About this post…
This is one of those posts I have been brewing on for some time. It’s been in my Evernote for nearly a year and ever so often, the universe reminds me of Ahlam Academy’s mission, which is providing dancers with the best education in the most efficient, supportive way possible. I am continually looking for ways to advance that mission, and selecting the best teacher candidates is a big part of that.
So here are some of my thoughts…
Since creating the Ahlam Academy of Middle Eastern Dance certification programs, I have been contacted by many aspiring teachers from around the United States interested in our program. I have heard from dancers of all skill levels sharing their desire to become teachers and I am always thrilled that people are interested in our program. With that said, this is a serious dance program that involves a lot of time and effort from the student with me personally mentoring them along the way. This isn’t something that can be done in long distance sessions, because I am closely working with our teacher certification students, helping to guide and advise them every step of the way. This guarantees that whoever goes through our program conforms to a certain “standard,” a high level of skill and knowledge, not only about Middle Eastern dance but also about “the dance business.”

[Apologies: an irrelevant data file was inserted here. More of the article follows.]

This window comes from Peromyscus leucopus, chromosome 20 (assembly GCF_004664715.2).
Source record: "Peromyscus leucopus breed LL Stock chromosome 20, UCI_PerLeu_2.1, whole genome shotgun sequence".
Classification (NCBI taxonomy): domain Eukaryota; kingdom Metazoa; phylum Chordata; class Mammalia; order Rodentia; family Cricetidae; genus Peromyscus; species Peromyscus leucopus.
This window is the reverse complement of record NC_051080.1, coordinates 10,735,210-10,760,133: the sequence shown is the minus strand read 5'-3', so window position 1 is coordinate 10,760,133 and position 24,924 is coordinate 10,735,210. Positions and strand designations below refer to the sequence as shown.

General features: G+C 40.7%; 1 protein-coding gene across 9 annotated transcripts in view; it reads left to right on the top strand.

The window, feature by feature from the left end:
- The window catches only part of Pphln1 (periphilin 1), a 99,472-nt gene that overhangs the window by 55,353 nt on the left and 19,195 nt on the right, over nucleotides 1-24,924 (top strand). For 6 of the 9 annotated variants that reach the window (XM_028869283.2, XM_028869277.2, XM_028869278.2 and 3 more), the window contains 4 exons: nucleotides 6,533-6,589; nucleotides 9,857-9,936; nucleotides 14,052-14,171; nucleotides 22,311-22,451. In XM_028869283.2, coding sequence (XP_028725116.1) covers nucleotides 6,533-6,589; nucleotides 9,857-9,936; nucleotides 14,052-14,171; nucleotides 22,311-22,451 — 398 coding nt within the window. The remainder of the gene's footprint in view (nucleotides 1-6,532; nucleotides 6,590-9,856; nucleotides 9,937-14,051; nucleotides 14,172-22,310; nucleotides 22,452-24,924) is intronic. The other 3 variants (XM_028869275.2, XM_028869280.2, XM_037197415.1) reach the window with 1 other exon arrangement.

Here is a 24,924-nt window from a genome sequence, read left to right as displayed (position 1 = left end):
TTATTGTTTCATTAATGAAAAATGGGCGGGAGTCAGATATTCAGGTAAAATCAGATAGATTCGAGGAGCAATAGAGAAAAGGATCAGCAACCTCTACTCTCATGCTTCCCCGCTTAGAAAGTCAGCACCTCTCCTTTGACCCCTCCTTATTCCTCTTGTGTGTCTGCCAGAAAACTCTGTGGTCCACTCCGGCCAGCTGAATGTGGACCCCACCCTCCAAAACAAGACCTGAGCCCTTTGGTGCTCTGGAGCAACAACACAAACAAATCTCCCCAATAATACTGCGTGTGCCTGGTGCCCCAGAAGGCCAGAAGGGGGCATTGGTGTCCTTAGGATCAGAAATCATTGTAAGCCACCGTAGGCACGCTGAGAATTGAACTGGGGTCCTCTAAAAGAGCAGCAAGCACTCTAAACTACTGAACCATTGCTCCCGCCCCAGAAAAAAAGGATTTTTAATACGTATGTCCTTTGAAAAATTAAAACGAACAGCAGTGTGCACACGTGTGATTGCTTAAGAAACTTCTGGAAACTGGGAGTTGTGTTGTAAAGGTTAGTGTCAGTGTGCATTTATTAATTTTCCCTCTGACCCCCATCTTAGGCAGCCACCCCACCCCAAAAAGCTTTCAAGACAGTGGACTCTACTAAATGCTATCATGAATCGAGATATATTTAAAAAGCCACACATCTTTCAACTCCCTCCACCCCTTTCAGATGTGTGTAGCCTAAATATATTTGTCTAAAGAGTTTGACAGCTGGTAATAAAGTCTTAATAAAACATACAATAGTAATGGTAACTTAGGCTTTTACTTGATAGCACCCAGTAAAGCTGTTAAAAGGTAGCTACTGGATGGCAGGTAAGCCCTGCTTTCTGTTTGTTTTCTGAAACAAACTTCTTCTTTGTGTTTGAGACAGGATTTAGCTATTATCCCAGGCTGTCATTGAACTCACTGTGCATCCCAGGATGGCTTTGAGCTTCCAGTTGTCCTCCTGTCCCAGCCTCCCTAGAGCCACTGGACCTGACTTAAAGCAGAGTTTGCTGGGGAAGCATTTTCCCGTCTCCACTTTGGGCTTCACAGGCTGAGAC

Besides the newbies and group exercise folks inquiring about a quick certification, there is another more subtle type of prospect that I purposefully steer away from our program. You might even say I’m crazy for doing this and that I’m losing money for denying these folks, but having taught hundreds and hundreds of students, there are definitely red flags that I have learned to watch for and heed. This is one red flag that sends me running the other way. This red flag completely turns me off when I hear this coming from potential students and especially to those interested in the teacher program.